Renascence School Education News - private school

Thursday, December 11, 2014

Rethinking Unemployment: Why We Need to Invest in Children

The Huffington Post – Traci Donnelly

“…to really find lasting solutions for chronic unemployment, we can’t focus only on the unemployed. We have to start in childhood, with measures that help children build on their strengths and thrive despite difficult circumstances. Some of these approaches have already garnered broad support, like universal pre-kindergarten, which closes the gap for children in poverty and helps them enter kindergarten at the level of their peers…Surprisingly, one of our best opportunities to help children find a path to a happy, healthy adulthood is still not widely used, despite a relatively low cost and years of research that shows how well it works. This is an approach based on resilience, the inner strengths, skills and attitudes that help children handle challenges. Resilience has been shown to be crucial for academic as well as lifelong success. Highly resilient students feel more confident and in control, and have better attendance and better grades…Often, children in poverty don’t get the support and nurturing they need to find their inner resources. But the best thing about resilience is that it is easily taught.”(more)

Thursday, November 20, 2014

Do Politicians Love Kids?

The New York Times – Nicholas Kristof

“Abundant research suggests that early help for disadvantaged children could chip away at inequality, save public money and help those children reach the starting line…Here’s a rare issue where it’s just conceivable that we could make progress and build a stronger more equitable future for our nation…If our politicians really do love children, here’s a way to prove it.”(more)

This 17-Year-Old Has Given 45 African Girls An Education By Selling Headbands

The Huffington Post – Robbie Couch

“About five years ago, Mary Grace Henry of Harrison, New York, asked for a sewing machine for her birthday. She wanted to design and sell headbands to pay for just one African girl’s schooling. Now, 11,000 creations later, the 17-year-old has sold enough to give 45 girls living in extreme poverty the gift of an education…”When you see a need, act,” Henry said of the advice she’d give to others who want to make change…”(more)

Tuesday, November 18, 2014

Poor kids get less learning time in schools than wealthy — study

The San Francisco Chronicle – Jill Tucker

“Poor kids in California might spend the same amount of time in school as their wealthier peers, but they spend a lot less time actually learning, according to a UCLA report released Tuesday.” (more)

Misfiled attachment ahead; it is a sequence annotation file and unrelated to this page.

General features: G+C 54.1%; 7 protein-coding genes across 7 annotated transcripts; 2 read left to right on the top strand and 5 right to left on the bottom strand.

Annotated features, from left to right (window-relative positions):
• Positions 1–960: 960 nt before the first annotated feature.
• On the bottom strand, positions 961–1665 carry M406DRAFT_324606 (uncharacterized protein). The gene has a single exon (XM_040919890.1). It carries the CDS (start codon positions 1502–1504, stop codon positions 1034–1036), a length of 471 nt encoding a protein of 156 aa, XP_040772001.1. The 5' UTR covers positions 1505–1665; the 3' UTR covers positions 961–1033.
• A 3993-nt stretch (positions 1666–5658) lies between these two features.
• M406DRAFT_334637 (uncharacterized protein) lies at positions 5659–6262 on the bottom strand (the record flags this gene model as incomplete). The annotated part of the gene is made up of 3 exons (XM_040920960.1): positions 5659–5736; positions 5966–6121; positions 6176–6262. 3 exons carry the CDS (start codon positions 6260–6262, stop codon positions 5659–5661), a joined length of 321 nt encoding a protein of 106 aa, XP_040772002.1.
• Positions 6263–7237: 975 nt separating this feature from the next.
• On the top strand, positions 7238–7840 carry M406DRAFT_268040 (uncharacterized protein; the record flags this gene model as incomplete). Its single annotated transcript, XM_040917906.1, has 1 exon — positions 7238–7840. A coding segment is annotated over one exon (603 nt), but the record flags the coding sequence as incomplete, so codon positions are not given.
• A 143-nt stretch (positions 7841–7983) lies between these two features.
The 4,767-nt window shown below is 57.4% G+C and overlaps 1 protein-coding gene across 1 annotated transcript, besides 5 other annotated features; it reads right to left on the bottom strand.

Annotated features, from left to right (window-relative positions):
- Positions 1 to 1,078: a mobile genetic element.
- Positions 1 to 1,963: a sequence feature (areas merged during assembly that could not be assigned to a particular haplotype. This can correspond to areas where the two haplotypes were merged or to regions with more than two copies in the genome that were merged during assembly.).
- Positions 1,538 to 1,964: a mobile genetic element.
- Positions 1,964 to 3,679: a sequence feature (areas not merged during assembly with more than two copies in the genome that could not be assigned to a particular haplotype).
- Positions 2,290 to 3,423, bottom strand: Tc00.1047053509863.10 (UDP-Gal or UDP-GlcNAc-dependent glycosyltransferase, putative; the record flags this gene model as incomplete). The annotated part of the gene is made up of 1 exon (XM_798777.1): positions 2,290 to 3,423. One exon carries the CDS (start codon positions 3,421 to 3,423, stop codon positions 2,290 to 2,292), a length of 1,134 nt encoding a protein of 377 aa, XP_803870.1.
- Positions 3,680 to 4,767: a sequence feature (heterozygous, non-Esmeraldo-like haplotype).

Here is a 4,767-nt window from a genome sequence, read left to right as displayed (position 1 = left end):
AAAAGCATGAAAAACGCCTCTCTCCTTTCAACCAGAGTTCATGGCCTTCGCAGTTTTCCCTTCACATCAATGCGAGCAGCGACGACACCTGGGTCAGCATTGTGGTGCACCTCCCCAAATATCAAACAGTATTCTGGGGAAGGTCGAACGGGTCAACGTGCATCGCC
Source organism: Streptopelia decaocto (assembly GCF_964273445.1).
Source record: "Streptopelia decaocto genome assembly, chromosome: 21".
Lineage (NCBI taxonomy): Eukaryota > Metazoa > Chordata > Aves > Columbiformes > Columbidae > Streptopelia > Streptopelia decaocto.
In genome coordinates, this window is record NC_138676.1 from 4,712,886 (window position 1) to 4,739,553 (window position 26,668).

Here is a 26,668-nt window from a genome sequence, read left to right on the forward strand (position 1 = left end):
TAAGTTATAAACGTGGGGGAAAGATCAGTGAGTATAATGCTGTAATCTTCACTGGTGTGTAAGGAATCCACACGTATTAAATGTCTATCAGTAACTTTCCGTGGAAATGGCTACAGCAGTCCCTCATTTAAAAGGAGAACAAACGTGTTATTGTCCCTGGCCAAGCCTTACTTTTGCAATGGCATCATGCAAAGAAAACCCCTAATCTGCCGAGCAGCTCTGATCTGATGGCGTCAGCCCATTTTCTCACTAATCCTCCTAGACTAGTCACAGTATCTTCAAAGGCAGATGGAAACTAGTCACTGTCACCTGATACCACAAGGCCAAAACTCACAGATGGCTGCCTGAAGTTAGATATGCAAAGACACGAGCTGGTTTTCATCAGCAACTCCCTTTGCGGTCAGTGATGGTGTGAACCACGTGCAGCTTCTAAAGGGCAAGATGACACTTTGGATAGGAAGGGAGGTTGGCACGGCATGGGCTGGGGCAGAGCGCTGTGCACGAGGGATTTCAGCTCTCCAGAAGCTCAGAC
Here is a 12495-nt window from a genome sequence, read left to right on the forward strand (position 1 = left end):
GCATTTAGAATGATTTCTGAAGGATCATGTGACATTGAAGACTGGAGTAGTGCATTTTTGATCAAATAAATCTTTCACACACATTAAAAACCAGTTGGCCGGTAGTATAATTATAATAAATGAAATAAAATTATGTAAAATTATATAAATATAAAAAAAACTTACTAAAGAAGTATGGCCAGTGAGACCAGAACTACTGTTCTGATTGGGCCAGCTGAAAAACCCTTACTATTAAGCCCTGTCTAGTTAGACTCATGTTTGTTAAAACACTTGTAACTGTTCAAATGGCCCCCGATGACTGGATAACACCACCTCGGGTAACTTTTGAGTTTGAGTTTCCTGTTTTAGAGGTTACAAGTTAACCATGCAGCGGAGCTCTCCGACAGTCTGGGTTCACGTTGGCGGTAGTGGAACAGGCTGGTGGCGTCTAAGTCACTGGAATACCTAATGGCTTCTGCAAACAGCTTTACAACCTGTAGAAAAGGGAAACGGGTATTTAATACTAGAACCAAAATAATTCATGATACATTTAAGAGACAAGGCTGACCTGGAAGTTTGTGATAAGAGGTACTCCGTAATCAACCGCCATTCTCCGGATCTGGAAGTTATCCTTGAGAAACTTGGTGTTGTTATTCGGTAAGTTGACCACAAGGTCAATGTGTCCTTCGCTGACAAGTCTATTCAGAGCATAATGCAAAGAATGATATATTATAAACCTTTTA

Wednesday, November 12, 2014

Why You May Care More About Education Than You Realize

The Huffington Post – Patricia Andrews Fearon

“Those who fight hunger know that, while at times necessary, handing out food is not enough to systemically and forcibly end the problem. Rather, lasting solutions are those that empower individuals and communities to provide for themselves…Literacy is a bridge from misery to hope… It is a bulwark against poverty…it is an agent of family health and nutrition.” (more)

Wednesday, November 5, 2014

Parents Struggle as Child Poverty Highest in 20 Years

Education News – Kristin Decarr

“A recent report published in JAMA Pediatrics finds that childhood poverty in the United States to be at its highest level in 20 years…children who go hungry are more likely to get sick, as well as be subjected to stunted emotional, physical and intellectual development…A separate report from the Department of Education found 1.3 million public school students in the US to be homeless in the 2012-2013 school year.” (more)

Monday, November 3, 2014

Poverty alone doesn’t hinder education in New Mexico

The Santa Fe New Mexican – Robert Nott

“According to a new Legislative Finance Committee report, poverty is no excuse when it comes to a child’s ability to learn.” (more)

Thursday, October 23, 2014

Despite Education and Hard Work, Many Poor Stay Poor

Education News – Kristin Decarr

“A new study suggests that attending school and keeping one’s nose to the grindstone may not be a foolproof plan for getting ahead. The study, conducted by Richard Reeves and Isabel Sawhill, discovered that low-income students who graduate college actually remain in the bottom 20th income percentile (16%) almost as often as rich students who do not graduate college remain in the top 20th income percentile (14%).” (more)

Thursday, October 16, 2014

The link between housing policy and student achievement

The Washington Post – Valerie Strauss

“It may seem intuitive that school reform should be focused on what goes on inside schools — but, in fact, such a singular focus isn’t enough, as current reform efforts have sadly shown. It is impossible to divorce a student’s life outside of school with how well he or she does in class… that’s why housing policy has a strong link to education outcomes.” (more)

Tuesday, October 14, 2014

Poverty The Strongest Factor In Whether High School Graduates Go To College

The Huffington Post – Rebecca Klein

“Students from high-poverty public schools are less likely to attend college than those from wealthier ones, regardless of whether they’re from urban, suburban or rural areas.” (more)